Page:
Tuesday, May 18, 2010

Paralleling Creativity Lines

I find it interesting that creative people tend to be creative in a variety of ways. I have a brother-in-law who writes, and he also composes beautiful piano music. My husband's aunt writes and is also an artist by profession. I write and do crafts.

For about four or five years, I've been a Stampin' Up demonstrator. (I also do other crafts, but primarily cards and scrapbooking are my main focus.) It's interesting to me how my various creative outlets parallel each other so well.

As a SU demonstrator, I've primarily been considered a "hobbyist." That means I have mostly been selling enough to support my own purchases, plus a little on the side. But I haven't been totally satisfied with that, although it is about all I have time for. Recently I've been feeling really stagnant with my demonstratorship. I don't have a downline (SU is a direct sales company), and I have a few loyal customers who come to my classes regularly, but I don't really see any new faces. I've really enjoyed SU, and being a demonstrator, so I've tried some new things to share that with people.

I have tried a variety of different options to create more contacts. I've started a website that has brought me several new, loyal customers. I hosted an event last weekend that I think was really successful. And I am participating in a training program that focuses on recruiting. I have been forced (through assignments) to talk to customers about joining SU, and I've actually found that there is more interest than I had anticipated. I'm even hosting an event at my house June 3 to tell more about being a demonstrator to anyone who is interested.

So, how does all that fit in with writing? Well, my writing path and creativity have followed a similar pattern. I started out writing creatively pretty haphazardly. A few poems here or there, but I never really considered myself a writer. Then I took a class in college that changed my life. It was a YA lit class that we were supposed to outline a novel idea as the final. That in conjunction with my methods course that emphasized that as teachers of writing, we must be writers ourselves, completely changed my perspective.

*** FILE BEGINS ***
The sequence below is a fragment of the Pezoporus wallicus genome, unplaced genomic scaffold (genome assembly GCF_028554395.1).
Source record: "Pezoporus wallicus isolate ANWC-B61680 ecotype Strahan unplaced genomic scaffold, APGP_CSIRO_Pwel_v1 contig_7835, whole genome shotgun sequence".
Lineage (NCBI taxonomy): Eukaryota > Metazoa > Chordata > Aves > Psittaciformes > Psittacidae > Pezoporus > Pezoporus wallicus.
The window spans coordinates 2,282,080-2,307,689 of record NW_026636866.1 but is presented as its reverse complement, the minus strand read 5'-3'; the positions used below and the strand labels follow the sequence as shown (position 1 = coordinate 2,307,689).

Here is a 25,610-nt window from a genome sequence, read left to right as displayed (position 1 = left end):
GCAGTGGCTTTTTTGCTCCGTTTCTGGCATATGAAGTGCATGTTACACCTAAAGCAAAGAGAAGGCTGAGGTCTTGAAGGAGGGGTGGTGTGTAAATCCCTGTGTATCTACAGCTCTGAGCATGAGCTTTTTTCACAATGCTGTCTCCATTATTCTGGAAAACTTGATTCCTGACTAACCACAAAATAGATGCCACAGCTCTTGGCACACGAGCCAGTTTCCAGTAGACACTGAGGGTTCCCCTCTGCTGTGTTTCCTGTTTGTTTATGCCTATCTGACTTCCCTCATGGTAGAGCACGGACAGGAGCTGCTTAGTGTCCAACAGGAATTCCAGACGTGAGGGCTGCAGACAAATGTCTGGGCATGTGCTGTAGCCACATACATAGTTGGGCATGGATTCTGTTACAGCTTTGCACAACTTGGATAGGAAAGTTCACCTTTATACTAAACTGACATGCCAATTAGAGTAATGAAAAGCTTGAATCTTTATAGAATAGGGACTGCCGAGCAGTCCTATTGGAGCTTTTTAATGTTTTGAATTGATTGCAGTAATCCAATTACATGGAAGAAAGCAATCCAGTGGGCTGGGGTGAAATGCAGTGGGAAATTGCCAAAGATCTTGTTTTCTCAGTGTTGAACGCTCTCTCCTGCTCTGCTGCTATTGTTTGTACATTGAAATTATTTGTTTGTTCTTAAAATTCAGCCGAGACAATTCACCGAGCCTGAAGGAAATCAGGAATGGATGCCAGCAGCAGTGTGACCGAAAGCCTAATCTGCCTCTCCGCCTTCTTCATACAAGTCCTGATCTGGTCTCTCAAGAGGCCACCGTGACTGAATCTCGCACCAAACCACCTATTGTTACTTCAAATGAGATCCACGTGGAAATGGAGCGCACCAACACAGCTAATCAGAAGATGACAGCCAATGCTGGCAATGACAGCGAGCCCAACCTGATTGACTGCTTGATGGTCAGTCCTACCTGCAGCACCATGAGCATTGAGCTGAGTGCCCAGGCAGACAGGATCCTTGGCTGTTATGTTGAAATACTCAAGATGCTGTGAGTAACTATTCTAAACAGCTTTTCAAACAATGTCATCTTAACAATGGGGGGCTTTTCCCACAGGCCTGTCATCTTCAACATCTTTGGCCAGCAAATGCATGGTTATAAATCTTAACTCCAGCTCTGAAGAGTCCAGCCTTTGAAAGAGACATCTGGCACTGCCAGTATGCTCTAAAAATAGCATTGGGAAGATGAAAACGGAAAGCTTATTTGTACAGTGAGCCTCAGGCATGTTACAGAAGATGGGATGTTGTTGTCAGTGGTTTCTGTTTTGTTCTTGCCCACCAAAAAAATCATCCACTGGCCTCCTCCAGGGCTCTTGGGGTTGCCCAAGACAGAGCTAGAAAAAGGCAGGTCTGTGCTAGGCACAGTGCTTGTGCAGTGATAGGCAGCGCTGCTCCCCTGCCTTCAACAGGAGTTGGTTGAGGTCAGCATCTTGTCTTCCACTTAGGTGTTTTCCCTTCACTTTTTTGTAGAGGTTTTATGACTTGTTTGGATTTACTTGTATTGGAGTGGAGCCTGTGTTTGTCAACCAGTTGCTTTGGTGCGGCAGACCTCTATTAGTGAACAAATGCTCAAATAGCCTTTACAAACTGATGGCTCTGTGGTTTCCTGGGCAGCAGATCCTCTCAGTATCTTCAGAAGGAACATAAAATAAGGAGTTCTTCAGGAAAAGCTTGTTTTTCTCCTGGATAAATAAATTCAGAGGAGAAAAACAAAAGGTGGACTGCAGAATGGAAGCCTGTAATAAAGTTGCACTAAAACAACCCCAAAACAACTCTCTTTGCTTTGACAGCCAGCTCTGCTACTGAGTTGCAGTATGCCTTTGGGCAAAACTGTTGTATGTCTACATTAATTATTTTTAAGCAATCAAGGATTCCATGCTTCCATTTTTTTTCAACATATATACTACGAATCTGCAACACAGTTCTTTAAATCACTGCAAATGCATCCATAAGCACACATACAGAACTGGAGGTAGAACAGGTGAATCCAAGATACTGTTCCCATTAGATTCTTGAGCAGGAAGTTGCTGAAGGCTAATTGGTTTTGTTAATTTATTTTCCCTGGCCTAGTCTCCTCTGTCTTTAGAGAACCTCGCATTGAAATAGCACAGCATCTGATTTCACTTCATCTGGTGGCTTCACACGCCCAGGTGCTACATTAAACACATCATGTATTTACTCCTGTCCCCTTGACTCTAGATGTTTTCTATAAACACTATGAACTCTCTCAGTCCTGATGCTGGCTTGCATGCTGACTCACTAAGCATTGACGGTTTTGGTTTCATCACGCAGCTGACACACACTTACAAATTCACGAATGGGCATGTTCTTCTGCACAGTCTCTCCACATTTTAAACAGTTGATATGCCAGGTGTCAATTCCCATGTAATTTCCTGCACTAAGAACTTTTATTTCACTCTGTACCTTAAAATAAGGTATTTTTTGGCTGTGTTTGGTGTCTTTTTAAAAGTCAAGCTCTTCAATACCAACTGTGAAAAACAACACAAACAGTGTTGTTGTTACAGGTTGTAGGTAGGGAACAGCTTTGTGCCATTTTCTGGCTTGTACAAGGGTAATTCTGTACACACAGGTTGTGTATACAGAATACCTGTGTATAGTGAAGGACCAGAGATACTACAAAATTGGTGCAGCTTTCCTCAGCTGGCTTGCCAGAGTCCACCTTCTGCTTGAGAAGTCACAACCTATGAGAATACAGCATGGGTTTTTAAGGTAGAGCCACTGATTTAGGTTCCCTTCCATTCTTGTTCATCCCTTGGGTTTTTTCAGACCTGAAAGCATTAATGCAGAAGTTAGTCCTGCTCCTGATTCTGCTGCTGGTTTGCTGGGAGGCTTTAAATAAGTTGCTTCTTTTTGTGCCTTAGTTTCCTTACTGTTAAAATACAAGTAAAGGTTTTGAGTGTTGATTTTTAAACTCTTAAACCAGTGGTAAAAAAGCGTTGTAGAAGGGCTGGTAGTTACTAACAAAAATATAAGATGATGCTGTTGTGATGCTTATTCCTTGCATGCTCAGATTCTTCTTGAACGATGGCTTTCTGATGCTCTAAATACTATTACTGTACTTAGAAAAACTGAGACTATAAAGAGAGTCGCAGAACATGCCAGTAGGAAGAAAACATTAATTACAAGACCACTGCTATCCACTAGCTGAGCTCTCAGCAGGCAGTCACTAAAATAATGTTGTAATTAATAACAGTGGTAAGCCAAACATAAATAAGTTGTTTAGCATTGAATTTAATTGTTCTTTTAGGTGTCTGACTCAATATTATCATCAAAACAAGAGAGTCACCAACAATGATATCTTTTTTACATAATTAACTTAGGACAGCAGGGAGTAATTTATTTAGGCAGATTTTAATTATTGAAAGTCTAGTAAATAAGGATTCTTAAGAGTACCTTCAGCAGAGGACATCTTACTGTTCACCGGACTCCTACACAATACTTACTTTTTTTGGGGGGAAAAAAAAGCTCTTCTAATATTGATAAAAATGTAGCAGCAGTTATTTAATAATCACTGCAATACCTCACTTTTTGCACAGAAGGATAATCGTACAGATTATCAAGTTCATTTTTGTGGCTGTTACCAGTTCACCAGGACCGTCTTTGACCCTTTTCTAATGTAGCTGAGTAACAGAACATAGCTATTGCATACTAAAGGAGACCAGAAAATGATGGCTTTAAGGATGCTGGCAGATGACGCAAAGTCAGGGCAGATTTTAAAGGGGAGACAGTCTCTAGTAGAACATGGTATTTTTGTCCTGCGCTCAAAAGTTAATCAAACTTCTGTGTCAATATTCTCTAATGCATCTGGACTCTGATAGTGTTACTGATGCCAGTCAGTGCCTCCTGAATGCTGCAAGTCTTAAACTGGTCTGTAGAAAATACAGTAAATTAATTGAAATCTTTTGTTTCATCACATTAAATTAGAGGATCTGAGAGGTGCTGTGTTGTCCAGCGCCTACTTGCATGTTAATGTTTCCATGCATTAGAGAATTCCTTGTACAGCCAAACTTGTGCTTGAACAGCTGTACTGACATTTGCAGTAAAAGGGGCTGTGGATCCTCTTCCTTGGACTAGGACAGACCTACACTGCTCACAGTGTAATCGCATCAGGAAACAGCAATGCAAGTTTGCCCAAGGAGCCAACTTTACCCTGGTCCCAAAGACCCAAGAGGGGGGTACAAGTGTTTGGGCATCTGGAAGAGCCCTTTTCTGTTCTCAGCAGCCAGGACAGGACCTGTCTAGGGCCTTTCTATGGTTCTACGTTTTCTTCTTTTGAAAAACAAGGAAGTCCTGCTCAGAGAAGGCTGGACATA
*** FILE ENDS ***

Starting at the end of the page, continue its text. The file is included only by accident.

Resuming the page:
When I had time, I took that novel outline and completed it. I was so proud and excited that I had finished such an ambitious undertaking. I shared it with my mentor-professor who ripped it to shreds. But the difference was that I actually cared enough to revise it. I wrote one revision, but it has essentially sat since then.

I had had a dream early one morning that presented me with another novel idea that I decided to pursue. I started writing it a little here and there, but I still kept my "writing" side of myself pretty quiet. Until one evening.

I went to a dinner program with my husband for an alumni board he had just joined at the university. Another professor was there and we were talking. When he asked me what I did, I told him that I had taught, but was currently a stay-at-home Mom. Then (here's where I parallel most closely with SU), for some reason I risked sharing with a complete stranger something I hardly even told my friends and family. I told him I was writing a YA novel.

He became animated and said he was a writer too. Who would have thought a business/computer professor would also be a writer? He told me about the League of Utah Writers and told me to email him and he'd give me the meeting information. Excited that someone believed in writing as more than just a fun hobby or pasttime, I emailed him the next day. I was surprised to find he actually emailed me back (who was I, anyway? Just a random stranger he met at a dinner he got roped into attending). From pretty much that point forward, I've never been embarrassed to tell someone I'm a writer (thanks, Eric).

I found that the same as with Stampin' Up, as I tried to improve my personal skills in my creativity and execution, I was also more confident in sharing with other people about something I love doing. And as I shared with more people about my creative loves, I found that a lot more people than I ever thought were interested in them too.

And here's the final parallel: I am at "amateur" level in both right now. I was watching AFV today, and the host presented a great definition that actually struck home. When you are a hobbyist at something, you can suck all you want. But if you define yourself as an "amateur," you are expected to become a professional. I know that writing should take a priority in my life, and it does, but right now I have greater priorities. I have a family to raise, a home to take care of, and schooling to complete. I try to write consistently, but do not do it as regularly as I "should."

And I'm okay with that right now. I do not have the time to turn my Stampin' Up demonstratorship into a full business right now, and my family situation is such that I cannot write for an hour every single day. But I'm working to grow both of them. Although I am only an amateur demonstrator or writer, I will be a professional at each some day.